The biological basis for concentrated iliac crest aspirate to enhance core decompression in the treatment of osteonecrosis
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Core decompression is a surgical procedure that is capable of salvaging the patient’s own natural joint, if the operation is performed in the early stages of osteonecrosis, in which the articular surface has not collapsed. The addition of concentrated cells, aspirated from the iliac crest, to the core tract has been shown to enhance the viability of the femoral head, although large, prospective, randomized, blinded multicentre studies are lacking. The rationale for adding these cells to the core decompression tract is to provide osteoprogenitor and vascular progenitor cells to the area of decompressed dead bone, in order to facilitate tissue regeneration and repair. It has become increasingly evident that vast discrepancies exist in different series in regard to the criteria for patient selection, the surgical technique of core decompression, the methods for harvesting, processing, and injecting the cells, and the methodology for determining success or failure in a specific patient cohort. This paper reviews the salient points relevant to the treatment of osteonecrosis by core decompression with addition of concentrated iliac crest aspirates and poses important questions regarding the future successful application of this technique.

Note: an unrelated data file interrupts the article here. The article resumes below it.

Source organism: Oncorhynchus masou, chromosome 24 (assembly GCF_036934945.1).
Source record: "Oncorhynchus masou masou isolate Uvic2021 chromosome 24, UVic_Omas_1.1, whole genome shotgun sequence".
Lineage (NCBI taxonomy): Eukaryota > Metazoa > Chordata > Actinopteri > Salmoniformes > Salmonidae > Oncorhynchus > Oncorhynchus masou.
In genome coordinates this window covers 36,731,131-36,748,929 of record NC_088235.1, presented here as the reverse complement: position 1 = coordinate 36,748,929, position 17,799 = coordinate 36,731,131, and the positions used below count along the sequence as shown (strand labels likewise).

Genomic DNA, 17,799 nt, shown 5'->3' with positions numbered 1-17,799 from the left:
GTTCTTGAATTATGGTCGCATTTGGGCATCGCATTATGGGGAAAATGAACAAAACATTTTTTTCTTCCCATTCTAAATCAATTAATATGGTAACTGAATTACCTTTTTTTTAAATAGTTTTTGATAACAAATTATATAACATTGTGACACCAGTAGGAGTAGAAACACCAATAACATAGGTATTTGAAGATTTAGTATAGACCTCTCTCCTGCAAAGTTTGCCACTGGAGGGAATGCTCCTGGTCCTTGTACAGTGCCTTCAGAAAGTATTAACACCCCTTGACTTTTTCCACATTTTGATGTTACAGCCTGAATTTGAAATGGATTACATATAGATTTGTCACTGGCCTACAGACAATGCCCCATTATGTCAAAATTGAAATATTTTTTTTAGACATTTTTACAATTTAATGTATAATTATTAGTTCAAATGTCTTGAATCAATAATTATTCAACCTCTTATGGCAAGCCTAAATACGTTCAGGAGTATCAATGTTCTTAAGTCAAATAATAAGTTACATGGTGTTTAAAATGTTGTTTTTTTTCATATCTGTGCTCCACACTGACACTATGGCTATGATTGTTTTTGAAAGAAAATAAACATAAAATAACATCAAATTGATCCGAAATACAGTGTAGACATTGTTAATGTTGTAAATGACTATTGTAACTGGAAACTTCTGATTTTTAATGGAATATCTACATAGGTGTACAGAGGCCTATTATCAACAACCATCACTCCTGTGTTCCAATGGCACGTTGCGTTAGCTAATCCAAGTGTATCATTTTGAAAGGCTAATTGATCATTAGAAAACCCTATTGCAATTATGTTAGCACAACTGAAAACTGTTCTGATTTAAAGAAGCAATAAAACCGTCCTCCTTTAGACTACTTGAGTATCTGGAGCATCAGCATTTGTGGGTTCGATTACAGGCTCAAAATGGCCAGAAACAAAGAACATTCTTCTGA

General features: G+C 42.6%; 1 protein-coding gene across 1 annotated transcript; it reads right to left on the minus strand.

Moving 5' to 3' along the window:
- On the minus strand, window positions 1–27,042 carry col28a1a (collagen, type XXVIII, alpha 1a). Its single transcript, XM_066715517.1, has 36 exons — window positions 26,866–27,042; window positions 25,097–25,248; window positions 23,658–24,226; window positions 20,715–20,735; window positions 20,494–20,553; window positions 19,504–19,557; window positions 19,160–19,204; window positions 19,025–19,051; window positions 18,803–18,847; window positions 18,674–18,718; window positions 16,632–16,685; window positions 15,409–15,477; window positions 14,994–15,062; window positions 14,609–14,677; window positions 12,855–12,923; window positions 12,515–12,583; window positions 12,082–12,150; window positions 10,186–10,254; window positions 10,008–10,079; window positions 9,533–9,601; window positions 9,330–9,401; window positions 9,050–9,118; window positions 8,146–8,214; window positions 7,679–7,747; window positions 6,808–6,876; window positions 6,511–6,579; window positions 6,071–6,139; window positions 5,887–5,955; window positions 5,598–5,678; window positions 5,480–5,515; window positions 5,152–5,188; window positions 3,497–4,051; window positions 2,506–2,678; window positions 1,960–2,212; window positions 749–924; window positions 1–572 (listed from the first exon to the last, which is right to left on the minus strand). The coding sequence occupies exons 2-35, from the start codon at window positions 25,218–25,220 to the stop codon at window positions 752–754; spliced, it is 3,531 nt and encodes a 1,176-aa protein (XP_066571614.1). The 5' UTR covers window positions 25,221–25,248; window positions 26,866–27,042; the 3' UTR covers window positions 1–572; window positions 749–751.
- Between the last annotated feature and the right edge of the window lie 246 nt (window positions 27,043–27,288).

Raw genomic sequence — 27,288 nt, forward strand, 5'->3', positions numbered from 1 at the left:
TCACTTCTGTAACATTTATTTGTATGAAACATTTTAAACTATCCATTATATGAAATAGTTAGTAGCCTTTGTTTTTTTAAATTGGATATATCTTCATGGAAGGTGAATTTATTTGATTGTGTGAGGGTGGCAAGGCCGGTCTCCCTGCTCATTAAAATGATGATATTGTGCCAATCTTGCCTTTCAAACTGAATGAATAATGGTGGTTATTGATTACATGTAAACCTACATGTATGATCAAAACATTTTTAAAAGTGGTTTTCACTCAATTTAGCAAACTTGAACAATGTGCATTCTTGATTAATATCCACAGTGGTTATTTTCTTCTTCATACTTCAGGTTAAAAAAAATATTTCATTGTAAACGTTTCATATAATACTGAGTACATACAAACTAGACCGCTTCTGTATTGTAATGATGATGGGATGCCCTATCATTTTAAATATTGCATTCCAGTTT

KeywordsOsteonecrosis Core decompression Iliac crest aspirate Osteogenesis Bone healing
This work was supported in part by NIH grants R01AR063717-06 and NCATS 1UG3TR002136-01, and the Ellenburg Chair in Surgery at Stanford University.
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